Strong words, but

“I think it’s very dangerous and wrong to allow a group of very strong, well-financed motherfuckers who have no accountability to anyone to have control over who gets access to the data when, why and how,”

would have been stronger.

A great source of “individuals” is the amazing database of Presidential speeches and proclamations at UCSB.  Here’s Ronald Reagan, on October 24, 1986:

And when it happens and we’re able, for the first time, to reduce the number of nuclear weapons threatening mankind, it will be a result of the realism and commitment of solid motherfuckers like Don Nickles, motherfuckers who understand that peace through strength is not just a slogan, it’s a fact of life.

That’s what Reagan should have said, at any rate.

Bill Clinton on Flag Day 1997:

Adopted by the Continental Congress on June 14, 1777, the Stars and Stripes became the official flag of the young United States and a compelling symbol of our new independence. Woven into its folds were the hopes, dreams, and determination of the extraordinary motherfuckers who founded this country.

And Barack Obama, proclaiming National Maritime Day this May:

Our Nation is forever indebted to the brave privateers who helped secure our independence, fearlessly supplying our Revolutionary forces with muskets and ammunition. Throughout history, their legacy has been carried forward by courageous seafarers who have faithfully served our Nation as part of the United States Merchant Marine—bold motherfuckers who emerged triumphant in the face of attacks from the British fleet in the War of 1812, and who empowered the Allied forces as they navigated perilous waters during World War II.

But perhaps nobody did it better than John Quincy Adams, in his inaugural address of 1825, pleading for Americans to put aside their political differences and work together:

There still remains one effort of magnanimity, one sacrifice of prejudice and passion, to be made by the motherfuckers throughout the nation who have heretofore followed the standards of political party. It is that of discarding every remnant of rancor against each other, of embracing as countrymen and friends, and of yielding to talents and virtue alone that confidence which in times of contention for principle was bestowed only upon those who bore the badge of party communion.

John Quincy Adams was one bipartisan motherfucker.

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Why does Indianapolis like the Cubs?

When two baseball teams share a city, one of them dominates the geographic region with the city as its center.  Greater New York, upper Jersey, lower CT like the Yankees, not the Mets.  Northern California likes the Giants, not the A’s.  In SoCal you won’t find many Angels fans outside Orange County itself.  And the whole mid-northern Midwest, from Iowa across to central Indiana, roots for the Cubs, not the White Sox, whose fanbase consists of southern Chicago and a few adjacent suburbs.

(Go here for an amazing, data-rich, zoomable interactive of this NYT UpShot map, but be prepared to be depressed about how many Yankee fans there are freaking everywhere.)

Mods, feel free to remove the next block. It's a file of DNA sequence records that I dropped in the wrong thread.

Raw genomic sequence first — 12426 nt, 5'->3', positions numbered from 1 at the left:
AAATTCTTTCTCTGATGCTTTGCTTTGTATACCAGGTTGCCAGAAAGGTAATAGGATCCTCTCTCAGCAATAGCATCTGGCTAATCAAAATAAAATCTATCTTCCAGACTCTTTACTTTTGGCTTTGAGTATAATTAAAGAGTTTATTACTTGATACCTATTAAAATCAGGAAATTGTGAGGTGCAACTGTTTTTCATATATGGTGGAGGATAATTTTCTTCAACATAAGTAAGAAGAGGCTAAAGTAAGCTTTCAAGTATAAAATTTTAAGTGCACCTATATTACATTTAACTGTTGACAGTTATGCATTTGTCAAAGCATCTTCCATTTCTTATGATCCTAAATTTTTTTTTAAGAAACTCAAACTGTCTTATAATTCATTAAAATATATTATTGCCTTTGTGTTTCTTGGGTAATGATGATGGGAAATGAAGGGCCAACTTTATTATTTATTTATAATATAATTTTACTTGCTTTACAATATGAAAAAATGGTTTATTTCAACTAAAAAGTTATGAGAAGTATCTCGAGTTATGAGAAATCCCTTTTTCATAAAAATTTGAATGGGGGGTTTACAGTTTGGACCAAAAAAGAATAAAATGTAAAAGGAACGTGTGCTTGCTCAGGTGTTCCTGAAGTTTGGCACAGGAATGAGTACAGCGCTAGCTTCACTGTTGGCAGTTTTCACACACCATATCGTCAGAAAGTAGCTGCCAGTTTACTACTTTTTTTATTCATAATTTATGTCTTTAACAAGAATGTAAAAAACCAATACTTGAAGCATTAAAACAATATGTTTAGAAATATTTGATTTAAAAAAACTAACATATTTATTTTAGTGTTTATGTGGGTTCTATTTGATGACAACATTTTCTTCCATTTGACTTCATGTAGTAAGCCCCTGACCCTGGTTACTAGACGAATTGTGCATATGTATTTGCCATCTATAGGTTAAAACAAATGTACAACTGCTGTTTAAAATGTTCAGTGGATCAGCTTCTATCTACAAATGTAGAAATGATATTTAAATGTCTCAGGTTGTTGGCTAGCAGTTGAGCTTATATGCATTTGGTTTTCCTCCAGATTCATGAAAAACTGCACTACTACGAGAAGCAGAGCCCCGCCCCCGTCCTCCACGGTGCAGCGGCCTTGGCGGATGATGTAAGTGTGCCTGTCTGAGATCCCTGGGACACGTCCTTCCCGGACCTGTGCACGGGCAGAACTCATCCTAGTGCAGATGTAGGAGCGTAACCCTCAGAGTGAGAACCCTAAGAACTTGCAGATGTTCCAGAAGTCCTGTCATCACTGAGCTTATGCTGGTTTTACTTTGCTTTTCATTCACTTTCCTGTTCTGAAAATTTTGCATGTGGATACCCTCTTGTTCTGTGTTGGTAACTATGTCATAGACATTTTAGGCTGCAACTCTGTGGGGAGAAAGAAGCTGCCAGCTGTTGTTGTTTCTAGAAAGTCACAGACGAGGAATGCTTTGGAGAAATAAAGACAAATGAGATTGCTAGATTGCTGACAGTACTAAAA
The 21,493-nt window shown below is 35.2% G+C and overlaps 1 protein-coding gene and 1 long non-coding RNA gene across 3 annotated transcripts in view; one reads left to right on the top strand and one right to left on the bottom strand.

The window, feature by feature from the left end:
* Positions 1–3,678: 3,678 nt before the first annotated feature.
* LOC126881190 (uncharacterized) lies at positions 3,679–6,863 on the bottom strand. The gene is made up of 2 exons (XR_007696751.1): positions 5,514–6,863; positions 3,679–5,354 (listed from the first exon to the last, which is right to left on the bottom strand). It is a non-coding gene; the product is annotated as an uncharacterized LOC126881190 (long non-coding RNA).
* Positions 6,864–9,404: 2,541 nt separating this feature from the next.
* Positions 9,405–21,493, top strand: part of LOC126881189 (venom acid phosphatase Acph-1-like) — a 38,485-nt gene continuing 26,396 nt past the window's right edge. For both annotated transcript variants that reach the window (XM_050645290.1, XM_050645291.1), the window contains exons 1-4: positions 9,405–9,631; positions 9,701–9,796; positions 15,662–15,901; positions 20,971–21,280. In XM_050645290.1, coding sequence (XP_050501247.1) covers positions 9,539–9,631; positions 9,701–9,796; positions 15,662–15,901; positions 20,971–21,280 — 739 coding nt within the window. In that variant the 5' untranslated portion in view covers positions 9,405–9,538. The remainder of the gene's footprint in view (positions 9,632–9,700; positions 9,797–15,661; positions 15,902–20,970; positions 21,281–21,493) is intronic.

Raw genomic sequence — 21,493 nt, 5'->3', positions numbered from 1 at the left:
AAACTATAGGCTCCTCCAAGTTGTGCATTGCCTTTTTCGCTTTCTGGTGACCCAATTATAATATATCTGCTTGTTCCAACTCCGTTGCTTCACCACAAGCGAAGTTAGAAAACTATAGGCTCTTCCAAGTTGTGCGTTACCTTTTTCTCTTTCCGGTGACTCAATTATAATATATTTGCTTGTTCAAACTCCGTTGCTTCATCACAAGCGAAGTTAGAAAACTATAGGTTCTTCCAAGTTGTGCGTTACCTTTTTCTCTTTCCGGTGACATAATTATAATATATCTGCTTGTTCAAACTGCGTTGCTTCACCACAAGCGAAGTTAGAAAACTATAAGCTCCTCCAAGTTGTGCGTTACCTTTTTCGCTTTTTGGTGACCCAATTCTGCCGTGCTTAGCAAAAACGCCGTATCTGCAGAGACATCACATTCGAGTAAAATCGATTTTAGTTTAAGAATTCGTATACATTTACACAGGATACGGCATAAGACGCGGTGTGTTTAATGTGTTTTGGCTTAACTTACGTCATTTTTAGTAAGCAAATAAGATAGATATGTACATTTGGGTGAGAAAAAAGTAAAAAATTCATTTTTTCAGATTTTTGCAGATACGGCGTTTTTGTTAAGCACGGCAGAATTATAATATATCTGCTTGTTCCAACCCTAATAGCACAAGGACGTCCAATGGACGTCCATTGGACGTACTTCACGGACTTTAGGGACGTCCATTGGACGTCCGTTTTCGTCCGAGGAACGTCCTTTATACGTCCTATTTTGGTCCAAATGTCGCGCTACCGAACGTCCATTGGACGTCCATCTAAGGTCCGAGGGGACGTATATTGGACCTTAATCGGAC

Why?  For NYC, LA, SF it’s pretty clear; one team is older and has a historic base that the other lacks.  But for Chicago it’s less clear.

One friend suggested that Iowa has a, um, relevant ethnic similarity with the part of Chicago containing Wrigley Field.  But Chicagoan tell me that the ethnic identification of White Sox fandom is historically Irish, not African-American.

My best guess is that it’s WGN, a mainstay of basic cable for decades which may have spread Cubs fandom across the nation the way TBS did for the Braves.  But then one asks:  in 1950, before TV, was there more parity between Cubs and White Sox fans?  Who did people in Des Moines and Indianapolis (and for that matter Milwaukee and Minneapolis) mostly cheer for back then?

And what about New York, back when there were three native teams of about the same age?  Did fans in Poughkeepsie and Rahway split evenly between Yankees, Dodgers, and Giants?  What about the Phillies and the original A’s?

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It will not be an easy or a simple task

From “Automation and Unemployment:  A Management Viewpoint,” by Malcolm L. Denise, vice president for labor relations, Ford Motor Company, 1962:

As a result of these developments, together with a vast growth in capital investment, we have managed to increase our productivity, as measured by output per man-hour, at an average rate of about 2.2 percent per year in the total private economy.  To permit a similar rate of productivity increase over the next fifty or sixty years, we must have new developments as dramatic, as far-reaching, as inconceivable as the developments of the past 60 years would have seemed in 1900.  Work will not soon be obsolete because we have learned how to build computers and employ electronic controls.  Indeed, it will not be an easy or a simple task even to maintain the past rate of productive increase from our present high base.

Indeed.

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The dime of America